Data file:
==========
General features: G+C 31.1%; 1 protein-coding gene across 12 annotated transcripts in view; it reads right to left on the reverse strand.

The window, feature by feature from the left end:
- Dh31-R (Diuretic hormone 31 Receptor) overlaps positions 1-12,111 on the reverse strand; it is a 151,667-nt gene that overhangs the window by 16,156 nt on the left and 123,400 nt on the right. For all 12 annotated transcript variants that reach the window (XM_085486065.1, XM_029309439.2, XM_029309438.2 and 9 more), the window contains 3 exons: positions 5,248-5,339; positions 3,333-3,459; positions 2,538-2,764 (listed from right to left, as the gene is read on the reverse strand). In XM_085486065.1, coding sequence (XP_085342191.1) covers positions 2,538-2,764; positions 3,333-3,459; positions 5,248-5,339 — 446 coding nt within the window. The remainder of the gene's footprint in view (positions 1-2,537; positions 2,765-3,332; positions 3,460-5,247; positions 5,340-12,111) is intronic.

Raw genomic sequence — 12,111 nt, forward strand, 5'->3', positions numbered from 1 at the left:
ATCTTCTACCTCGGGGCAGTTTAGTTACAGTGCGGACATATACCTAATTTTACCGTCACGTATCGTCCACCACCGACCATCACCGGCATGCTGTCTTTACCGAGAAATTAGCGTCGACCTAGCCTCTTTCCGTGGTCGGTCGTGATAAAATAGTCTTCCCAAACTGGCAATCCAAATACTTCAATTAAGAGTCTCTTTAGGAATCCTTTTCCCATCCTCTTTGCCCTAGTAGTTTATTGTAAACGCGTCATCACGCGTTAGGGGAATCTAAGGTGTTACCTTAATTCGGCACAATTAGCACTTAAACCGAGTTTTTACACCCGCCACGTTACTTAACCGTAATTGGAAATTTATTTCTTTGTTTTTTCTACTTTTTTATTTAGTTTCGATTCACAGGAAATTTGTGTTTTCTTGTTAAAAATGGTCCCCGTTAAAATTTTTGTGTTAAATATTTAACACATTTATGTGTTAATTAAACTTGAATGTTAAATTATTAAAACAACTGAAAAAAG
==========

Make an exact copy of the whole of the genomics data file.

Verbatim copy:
General features: G+C 31.1%; 1 protein-coding gene across 12 annotated transcripts in view; it reads right to left on the reverse strand.

The window, feature by feature from the left end:
- Dh31-R (Diuretic hormone 31 Receptor) overlaps positions 1-12,111 on the reverse strand; it is a 151,667-nt gene that overhangs the window by 16,156 nt on the left and 123,400 nt on the right. For all 12 annotated transcript variants that reach the window (XM_085486065.1, XM_029309439.2, XM_029309438.2 and 9 more), the window contains 3 exons: positions 5,248-5,339; positions 3,333-3,459; positions 2,538-2,764 (listed from right to left, as the gene is read on the reverse strand). In XM_085486065.1, coding sequence (XP_085342191.1) covers positions 2,538-2,764; positions 3,333-3,459; positions 5,248-5,339 — 446 coding nt within the window. The remainder of the gene's footprint in view (positions 1-2,537; positions 2,765-3,332; positions 3,460-5,247; positions 5,340-12,111) is intronic.

Raw genomic sequence — 12,111 nt, forward strand, 5'->3', positions numbered from 1 at the left:
ATCTTCTACCTCGGGGCAGTTTAGTTACAGTGCGGACATATACCTAATTTTACCGTCACGTATCGTCCACCACCGACCATCACCGGCATGCTGTCTTTACCGAGAAATTAGCGTCGACCTAGCCTCTTTCCGTGGTCGGTCGTGATAAAATAGTCTTCCCAAACTGGCAATCCAAATACTTCAATTAAGAGTCTCTTTAGGAATCCTTTTCCCATCCTCTTTGCCCTAGTAGTTTATTGTAAACGCGTCATCACGCGTTAGGGGAATCTAAGGTGTTACCTTAATTCGGCACAATTAGCACTTAAACCGAGTTTTTACACCCGCCACGTTACTTAACCGTAATTGGAAATTTATTTCTTTGTTTTTTCTACTTTTTTATTTAGTTTCGATTCACAGGAAATTTGTGTTTTCTTGTTAAAAATGGTCCCCGTTAAAATTTTTGTGTTAAATATTTAACACATTTATGTGTTAATTAAACTTGAATGTTAAATTATTAAAACAACTGAAAAAAG